Consider further Parsons’ ontology: Parsons says that value relevance applies equally to both social and natural science, and he rejects any implication of complete relativism due to the thesis of value relevance. Following Weber he limits relativism to specific modes of its application within the action frame of reference and he excludes it from applying to the action frame itself. The reader will note that this exclusion is ad hoc. Furthermore Parsons maintains that all different conceptual schemes proceeding from different values or interests must be translatable into one another or into some wider scheme, so that the whole position is not overthrown by skepticism. This too is ad hoc; the history of science does not reveal such reductionism, and in fact it is not consistent with Parsons’ perspectivist analytical realism which he opposes to monistic realism. Parsons is unprepared to accept the contemporary pragmatists’ ontological relativity and scientific pluralism, because he incorrectly believes such a view implies skepticism. He says that the development of scientific knowledge is to be regarded as a process of asymptotic approach to a limit, which can never be achieved.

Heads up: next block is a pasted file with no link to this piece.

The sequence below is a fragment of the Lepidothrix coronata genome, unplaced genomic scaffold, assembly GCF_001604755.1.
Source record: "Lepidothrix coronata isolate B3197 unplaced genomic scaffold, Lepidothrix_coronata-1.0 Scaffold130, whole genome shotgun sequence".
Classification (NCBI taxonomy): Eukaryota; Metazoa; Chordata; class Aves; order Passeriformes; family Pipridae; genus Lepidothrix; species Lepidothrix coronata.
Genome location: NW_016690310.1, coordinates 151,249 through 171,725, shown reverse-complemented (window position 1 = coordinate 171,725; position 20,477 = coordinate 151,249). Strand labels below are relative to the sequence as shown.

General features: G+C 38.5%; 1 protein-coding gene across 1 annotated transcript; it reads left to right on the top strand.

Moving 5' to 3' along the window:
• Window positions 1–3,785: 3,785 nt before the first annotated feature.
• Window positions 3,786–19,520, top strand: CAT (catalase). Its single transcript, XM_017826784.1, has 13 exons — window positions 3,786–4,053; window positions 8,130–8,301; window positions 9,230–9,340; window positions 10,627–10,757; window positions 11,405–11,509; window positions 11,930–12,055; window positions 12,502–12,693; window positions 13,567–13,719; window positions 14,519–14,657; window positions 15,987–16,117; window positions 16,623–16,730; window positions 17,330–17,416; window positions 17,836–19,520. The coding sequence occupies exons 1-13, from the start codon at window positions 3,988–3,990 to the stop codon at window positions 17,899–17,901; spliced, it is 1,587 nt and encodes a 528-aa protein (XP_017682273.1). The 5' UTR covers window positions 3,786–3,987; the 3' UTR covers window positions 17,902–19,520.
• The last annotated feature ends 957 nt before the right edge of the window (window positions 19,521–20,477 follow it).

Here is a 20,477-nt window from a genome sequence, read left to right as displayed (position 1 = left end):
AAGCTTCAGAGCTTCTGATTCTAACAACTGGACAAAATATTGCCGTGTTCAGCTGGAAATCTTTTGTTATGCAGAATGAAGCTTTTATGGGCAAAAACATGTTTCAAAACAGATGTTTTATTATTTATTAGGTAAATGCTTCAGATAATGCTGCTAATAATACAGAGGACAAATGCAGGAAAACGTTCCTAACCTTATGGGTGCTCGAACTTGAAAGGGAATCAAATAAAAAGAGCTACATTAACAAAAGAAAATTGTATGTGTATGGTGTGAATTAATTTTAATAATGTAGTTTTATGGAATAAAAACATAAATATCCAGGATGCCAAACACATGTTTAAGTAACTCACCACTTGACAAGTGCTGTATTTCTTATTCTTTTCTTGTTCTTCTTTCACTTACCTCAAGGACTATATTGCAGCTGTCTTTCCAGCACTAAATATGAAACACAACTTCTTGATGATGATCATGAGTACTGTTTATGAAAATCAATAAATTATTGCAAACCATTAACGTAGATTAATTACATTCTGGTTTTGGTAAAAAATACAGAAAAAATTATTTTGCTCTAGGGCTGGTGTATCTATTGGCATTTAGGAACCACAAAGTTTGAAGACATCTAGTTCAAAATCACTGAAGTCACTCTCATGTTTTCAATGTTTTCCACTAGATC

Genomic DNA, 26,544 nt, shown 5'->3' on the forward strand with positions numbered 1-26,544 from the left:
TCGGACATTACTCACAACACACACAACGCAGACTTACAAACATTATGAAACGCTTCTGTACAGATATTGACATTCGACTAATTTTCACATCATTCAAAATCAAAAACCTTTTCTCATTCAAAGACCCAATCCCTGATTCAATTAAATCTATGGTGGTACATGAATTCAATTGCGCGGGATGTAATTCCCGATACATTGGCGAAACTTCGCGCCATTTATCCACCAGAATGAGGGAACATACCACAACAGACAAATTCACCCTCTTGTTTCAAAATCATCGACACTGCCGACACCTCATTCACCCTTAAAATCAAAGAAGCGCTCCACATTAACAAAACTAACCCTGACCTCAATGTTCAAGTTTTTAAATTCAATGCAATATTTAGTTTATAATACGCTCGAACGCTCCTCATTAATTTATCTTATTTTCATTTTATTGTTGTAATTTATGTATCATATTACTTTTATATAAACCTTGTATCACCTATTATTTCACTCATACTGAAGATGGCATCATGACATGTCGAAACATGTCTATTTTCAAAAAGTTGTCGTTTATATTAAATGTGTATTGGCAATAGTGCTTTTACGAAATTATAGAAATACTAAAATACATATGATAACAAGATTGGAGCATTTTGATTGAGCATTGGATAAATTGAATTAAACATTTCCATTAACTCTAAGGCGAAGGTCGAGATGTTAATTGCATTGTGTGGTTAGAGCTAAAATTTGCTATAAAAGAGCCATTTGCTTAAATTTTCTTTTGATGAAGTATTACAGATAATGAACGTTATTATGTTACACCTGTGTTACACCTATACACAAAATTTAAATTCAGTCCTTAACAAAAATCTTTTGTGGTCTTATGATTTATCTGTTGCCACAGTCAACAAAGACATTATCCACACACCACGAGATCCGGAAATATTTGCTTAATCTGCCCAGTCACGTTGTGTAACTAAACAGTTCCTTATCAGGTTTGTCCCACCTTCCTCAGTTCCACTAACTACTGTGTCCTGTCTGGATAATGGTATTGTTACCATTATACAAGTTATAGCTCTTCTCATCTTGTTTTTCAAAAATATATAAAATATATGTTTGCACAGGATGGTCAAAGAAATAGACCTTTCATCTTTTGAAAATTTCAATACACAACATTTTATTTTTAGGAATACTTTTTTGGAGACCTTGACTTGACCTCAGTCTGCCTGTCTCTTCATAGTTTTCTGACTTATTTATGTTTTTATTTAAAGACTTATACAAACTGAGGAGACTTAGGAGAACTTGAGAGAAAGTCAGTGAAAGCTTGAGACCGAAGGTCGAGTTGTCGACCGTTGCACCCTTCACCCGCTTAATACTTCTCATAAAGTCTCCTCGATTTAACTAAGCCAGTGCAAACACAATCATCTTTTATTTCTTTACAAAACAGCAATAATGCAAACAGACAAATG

In 1951 Parsons published his principal contribution to theoretical sociology, the Social System. This work is his implementation at a rather abstract level of the verstehen procedure of causal explanation, the vicariously based imputation of motivations for social action. In the Social System he calls this implementation of verstehen “motivational analysis”, which he also calls “dynamic analysis”. Motivated behavior is action that is oriented to the attainment of gratifications or to the avoidance of depredations according to the participant’s expectations as defined by the value system in the social culture. Parsons thus sets forth his “fundamental dynamic theorem of sociology”: the stability of any social system depends on the integration of a common value pattern into the motivating need dispositions of the personalities of the members of the social system. This integration is achieved by institutionalization. He defines an institution as a cluster of interdependent rôle patterns, which are integrated into the personalities of the social members by motivational processes or “mechanisms” called socialization. And tendencies to deviance from these rôle patterns are counteracted by “mechanisms” called social control.